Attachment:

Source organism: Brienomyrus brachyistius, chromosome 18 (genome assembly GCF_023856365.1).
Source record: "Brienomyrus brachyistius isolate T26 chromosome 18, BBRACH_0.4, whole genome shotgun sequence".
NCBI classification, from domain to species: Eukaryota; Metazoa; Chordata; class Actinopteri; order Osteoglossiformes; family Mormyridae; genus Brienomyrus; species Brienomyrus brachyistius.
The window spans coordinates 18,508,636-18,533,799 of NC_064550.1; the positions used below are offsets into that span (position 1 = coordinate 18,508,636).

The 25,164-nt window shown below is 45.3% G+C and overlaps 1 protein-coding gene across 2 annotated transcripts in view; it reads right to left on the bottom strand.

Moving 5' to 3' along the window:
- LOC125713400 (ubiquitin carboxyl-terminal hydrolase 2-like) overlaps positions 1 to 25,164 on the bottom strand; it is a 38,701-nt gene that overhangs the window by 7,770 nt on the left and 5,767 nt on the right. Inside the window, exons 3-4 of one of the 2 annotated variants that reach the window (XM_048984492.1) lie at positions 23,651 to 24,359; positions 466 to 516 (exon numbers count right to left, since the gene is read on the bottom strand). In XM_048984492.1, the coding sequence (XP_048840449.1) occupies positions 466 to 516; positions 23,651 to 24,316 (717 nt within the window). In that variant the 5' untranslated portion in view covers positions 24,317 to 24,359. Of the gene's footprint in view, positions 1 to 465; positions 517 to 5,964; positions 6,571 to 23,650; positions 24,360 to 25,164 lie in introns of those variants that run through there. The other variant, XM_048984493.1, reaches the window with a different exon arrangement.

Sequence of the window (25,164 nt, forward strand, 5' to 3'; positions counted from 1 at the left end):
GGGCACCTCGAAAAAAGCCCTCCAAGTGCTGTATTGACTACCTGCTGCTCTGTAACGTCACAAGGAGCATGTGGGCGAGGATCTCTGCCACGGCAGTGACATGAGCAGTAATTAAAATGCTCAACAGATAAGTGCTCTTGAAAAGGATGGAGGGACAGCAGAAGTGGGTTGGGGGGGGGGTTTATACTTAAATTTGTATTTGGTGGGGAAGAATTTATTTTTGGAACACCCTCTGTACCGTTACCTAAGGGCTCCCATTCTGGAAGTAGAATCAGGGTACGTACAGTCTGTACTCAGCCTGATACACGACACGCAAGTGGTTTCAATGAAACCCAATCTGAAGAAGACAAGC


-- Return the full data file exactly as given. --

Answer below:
Source organism: Brienomyrus brachyistius, chromosome 18 (genome assembly GCF_023856365.1).
Source record: "Brienomyrus brachyistius isolate T26 chromosome 18, BBRACH_0.4, whole genome shotgun sequence".
NCBI classification, from domain to species: Eukaryota; Metazoa; Chordata; class Actinopteri; order Osteoglossiformes; family Mormyridae; genus Brienomyrus; species Brienomyrus brachyistius.
The window spans coordinates 18,508,636-18,533,799 of NC_064550.1; the positions used below are offsets into that span (position 1 = coordinate 18,508,636).

The 25,164-nt window shown below is 45.3% G+C and overlaps 1 protein-coding gene across 2 annotated transcripts in view; it reads right to left on the bottom strand.

Moving 5' to 3' along the window:
- LOC125713400 (ubiquitin carboxyl-terminal hydrolase 2-like) overlaps positions 1 to 25,164 on the bottom strand; it is a 38,701-nt gene that overhangs the window by 7,770 nt on the left and 5,767 nt on the right. Inside the window, exons 3-4 of one of the 2 annotated variants that reach the window (XM_048984492.1) lie at positions 23,651 to 24,359; positions 466 to 516 (exon numbers count right to left, since the gene is read on the bottom strand). In XM_048984492.1, the coding sequence (XP_048840449.1) occupies positions 466 to 516; positions 23,651 to 24,316 (717 nt within the window). In that variant the 5' untranslated portion in view covers positions 24,317 to 24,359. Of the gene's footprint in view, positions 1 to 465; positions 517 to 5,964; positions 6,571 to 23,650; positions 24,360 to 25,164 lie in introns of those variants that run through there. The other variant, XM_048984493.1, reaches the window with a different exon arrangement.

Sequence of the window (25,164 nt, forward strand, 5' to 3'; positions counted from 1 at the left end):
GGGCACCTCGAAAAAAGCCCTCCAAGTGCTGTATTGACTACCTGCTGCTCTGTAACGTCACAAGGAGCATGTGGGCGAGGATCTCTGCCACGGCAGTGACATGAGCAGTAATTAAAATGCTCAACAGATAAGTGCTCTTGAAAAGGATGGAGGGACAGCAGAAGTGGGTTGGGGGGGGGGTTTATACTTAAATTTGTATTTGGTGGGGAAGAATTTATTTTTGGAACACCCTCTGTACCGTTACCTAAGGGCTCCCATTCTGGAAGTAGAATCAGGGTACGTACAGTCTGTACTCAGCCTGATACACGACACGCAAGTGGTTTCAATGAAACCCAATCTGAAGAAGACAAGC